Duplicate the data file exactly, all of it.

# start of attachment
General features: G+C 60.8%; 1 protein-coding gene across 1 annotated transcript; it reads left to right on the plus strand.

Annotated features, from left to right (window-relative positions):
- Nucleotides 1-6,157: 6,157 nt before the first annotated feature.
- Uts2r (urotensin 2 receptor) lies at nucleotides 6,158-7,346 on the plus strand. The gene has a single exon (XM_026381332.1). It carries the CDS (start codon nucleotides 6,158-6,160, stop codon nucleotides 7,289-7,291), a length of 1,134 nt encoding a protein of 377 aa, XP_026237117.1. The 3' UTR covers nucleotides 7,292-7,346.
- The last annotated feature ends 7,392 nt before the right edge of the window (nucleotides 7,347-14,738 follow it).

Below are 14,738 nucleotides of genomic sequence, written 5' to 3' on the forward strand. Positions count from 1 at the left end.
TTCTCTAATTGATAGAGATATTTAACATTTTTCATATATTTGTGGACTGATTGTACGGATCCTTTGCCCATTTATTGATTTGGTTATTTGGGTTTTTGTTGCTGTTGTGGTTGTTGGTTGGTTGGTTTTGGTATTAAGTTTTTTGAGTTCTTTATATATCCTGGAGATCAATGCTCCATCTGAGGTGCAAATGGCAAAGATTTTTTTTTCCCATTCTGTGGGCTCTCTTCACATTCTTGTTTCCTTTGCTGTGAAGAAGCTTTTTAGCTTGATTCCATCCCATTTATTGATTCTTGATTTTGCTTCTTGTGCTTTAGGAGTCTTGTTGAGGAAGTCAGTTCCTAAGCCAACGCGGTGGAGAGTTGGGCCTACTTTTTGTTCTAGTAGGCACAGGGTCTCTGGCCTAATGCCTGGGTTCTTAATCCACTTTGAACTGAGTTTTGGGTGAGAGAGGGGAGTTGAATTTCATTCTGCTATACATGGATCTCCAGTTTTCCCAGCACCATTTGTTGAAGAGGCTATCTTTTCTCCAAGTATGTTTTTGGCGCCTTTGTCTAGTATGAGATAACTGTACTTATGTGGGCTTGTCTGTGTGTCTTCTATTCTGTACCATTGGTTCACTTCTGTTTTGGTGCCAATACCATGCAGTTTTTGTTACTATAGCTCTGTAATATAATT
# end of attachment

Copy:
General features: G+C 60.8%; 1 protein-coding gene across 1 annotated transcript; it reads left to right on the plus strand.

Annotated features, from left to right (window-relative positions):
- Nucleotides 1-6,157: 6,157 nt before the first annotated feature.
- Uts2r (urotensin 2 receptor) lies at nucleotides 6,158-7,346 on the plus strand. The gene has a single exon (XM_026381332.1). It carries the CDS (start codon nucleotides 6,158-6,160, stop codon nucleotides 7,289-7,291), a length of 1,134 nt encoding a protein of 377 aa, XP_026237117.1. The 3' UTR covers nucleotides 7,292-7,346.
- The last annotated feature ends 7,392 nt before the right edge of the window (nucleotides 7,347-14,738 follow it).

Below are 14,738 nucleotides of genomic sequence, written 5' to 3' on the forward strand. Positions count from 1 at the left end.
TTCTCTAATTGATAGAGATATTTAACATTTTTCATATATTTGTGGACTGATTGTACGGATCCTTTGCCCATTTATTGATTTGGTTATTTGGGTTTTTGTTGCTGTTGTGGTTGTTGGTTGGTTGGTTTTGGTATTAAGTTTTTTGAGTTCTTTATATATCCTGGAGATCAATGCTCCATCTGAGGTGCAAATGGCAAAGATTTTTTTTTCCCATTCTGTGGGCTCTCTTCACATTCTTGTTTCCTTTGCTGTGAAGAAGCTTTTTAGCTTGATTCCATCCCATTTATTGATTCTTGATTTTGCTTCTTGTGCTTTAGGAGTCTTGTTGAGGAAGTCAGTTCCTAAGCCAACGCGGTGGAGAGTTGGGCCTACTTTTTGTTCTAGTAGGCACAGGGTCTCTGGCCTAATGCCTGGGTTCTTAATCCACTTTGAACTGAGTTTTGGGTGAGAGAGGGGAGTTGAATTTCATTCTGCTATACATGGATCTCCAGTTTTCCCAGCACCATTTGTTGAAGAGGCTATCTTTTCTCCAAGTATGTTTTTGGCGCCTTTGTCTAGTATGAGATAACTGTACTTATGTGGGCTTGTCTGTGTGTCTTCTATTCTGTACCATTGGTTCACTTCTGTTTTGGTGCCAATACCATGCAGTTTTTGTTACTATAGCTCTGTAATATAATT